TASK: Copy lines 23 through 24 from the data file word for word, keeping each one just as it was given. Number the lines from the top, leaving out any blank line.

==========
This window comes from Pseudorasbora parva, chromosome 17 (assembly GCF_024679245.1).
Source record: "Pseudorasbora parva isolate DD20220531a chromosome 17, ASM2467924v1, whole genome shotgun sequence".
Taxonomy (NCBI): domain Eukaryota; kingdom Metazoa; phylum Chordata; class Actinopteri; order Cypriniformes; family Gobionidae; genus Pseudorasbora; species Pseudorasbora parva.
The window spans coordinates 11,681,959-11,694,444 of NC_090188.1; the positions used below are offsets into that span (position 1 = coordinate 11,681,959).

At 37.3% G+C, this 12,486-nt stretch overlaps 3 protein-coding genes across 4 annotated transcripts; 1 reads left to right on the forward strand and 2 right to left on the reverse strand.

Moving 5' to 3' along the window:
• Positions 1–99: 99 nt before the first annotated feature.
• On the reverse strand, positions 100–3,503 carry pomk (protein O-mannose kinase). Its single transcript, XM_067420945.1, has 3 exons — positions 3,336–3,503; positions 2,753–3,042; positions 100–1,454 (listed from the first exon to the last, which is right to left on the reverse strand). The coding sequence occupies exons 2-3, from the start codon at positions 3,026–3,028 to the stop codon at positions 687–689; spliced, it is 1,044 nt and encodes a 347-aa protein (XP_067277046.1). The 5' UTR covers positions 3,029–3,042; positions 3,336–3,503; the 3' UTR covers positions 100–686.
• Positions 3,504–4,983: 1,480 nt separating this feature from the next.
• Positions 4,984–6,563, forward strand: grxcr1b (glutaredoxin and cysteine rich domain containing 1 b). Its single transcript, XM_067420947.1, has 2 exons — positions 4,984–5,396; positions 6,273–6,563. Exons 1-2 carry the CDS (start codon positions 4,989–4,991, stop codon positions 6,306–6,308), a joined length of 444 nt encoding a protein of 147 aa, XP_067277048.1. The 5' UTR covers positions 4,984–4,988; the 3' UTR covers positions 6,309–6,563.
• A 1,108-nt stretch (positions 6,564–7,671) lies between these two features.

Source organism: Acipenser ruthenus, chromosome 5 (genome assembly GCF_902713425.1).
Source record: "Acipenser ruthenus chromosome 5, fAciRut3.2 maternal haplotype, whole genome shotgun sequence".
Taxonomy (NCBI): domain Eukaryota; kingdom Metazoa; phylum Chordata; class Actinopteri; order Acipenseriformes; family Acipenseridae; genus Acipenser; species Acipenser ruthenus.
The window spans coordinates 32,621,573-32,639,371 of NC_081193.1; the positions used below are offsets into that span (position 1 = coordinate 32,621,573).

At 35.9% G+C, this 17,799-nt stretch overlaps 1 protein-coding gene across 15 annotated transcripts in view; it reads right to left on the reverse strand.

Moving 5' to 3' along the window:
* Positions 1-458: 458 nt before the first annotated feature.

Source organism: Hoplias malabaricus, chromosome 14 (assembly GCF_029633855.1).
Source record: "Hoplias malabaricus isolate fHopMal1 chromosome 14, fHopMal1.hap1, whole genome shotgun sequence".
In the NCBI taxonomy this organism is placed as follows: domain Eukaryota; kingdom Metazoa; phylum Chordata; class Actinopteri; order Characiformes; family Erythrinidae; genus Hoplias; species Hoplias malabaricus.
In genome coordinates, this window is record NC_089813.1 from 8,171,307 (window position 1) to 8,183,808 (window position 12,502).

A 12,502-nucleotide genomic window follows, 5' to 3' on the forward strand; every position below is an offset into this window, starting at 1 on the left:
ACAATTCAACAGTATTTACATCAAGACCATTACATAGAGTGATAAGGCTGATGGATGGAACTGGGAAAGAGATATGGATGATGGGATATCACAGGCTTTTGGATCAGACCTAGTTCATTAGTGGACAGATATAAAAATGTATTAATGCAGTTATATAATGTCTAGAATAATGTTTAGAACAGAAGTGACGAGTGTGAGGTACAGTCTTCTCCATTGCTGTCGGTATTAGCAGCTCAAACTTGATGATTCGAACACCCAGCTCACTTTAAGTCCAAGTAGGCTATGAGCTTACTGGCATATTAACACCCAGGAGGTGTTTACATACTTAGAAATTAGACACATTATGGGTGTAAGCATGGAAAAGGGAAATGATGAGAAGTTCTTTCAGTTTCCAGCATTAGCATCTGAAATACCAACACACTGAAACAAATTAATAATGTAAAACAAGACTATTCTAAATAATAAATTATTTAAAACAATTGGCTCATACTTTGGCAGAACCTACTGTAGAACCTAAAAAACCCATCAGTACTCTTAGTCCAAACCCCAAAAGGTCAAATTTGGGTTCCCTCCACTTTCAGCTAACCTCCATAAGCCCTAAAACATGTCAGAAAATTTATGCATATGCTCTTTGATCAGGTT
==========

A 12,502-nucleotide genomic window follows, 5' to 3' on the forward strand; every position below is an offset into this window, starting at 1 on the left:
ACAATTCAACAGTATTTACATCAAGACCATTACATAGAGTGATAAGGCTGATGGATGGAACTGGGAAAGAGATATGGATGATGGGATATCACAGGCTTTTGGATCAGACCTAGTTCATTAGTGGACAGATATAAAAATGTATTAATGCAGTTATATAATGTCTAGAATAATGTTTAGAACAGAAGTGACGAGTGTGAGGTACAGTCTTCTCCATTGCTGTCGGTATTAGCAGCTCAAACTTGATGATTCGAACACCCAGCTCACTTTAAGTCCAAGTAGGCTATGAGCTTACTGGCATATTAACACCCAGGAGGTGTTTACATACTTAGAAATTAGACACATTATGGGTGTAAGCATGGAAAAGGGAAATGATGAGAAGTTCTTTCAGTTTCCAGCATTAGCATCTGAAATACCAACACACTGAAACAAATTAATAATGTAAAACAAGACTATTCTAAATAATAAATTATTTAAAACAATTGGCTCATACTTTGGCAGAACCTACTGTAGAACCTAAAAAACCCATCAGTACTCTTAGTCCAAACCCCAAAAGGTCAAATTTGGGTTCCCTCCACTTTCAGCTAACCTCCATAAGCCCTAAAACATGTCAGAAAATTTATGCATATGCTCTTTGATCAGGTT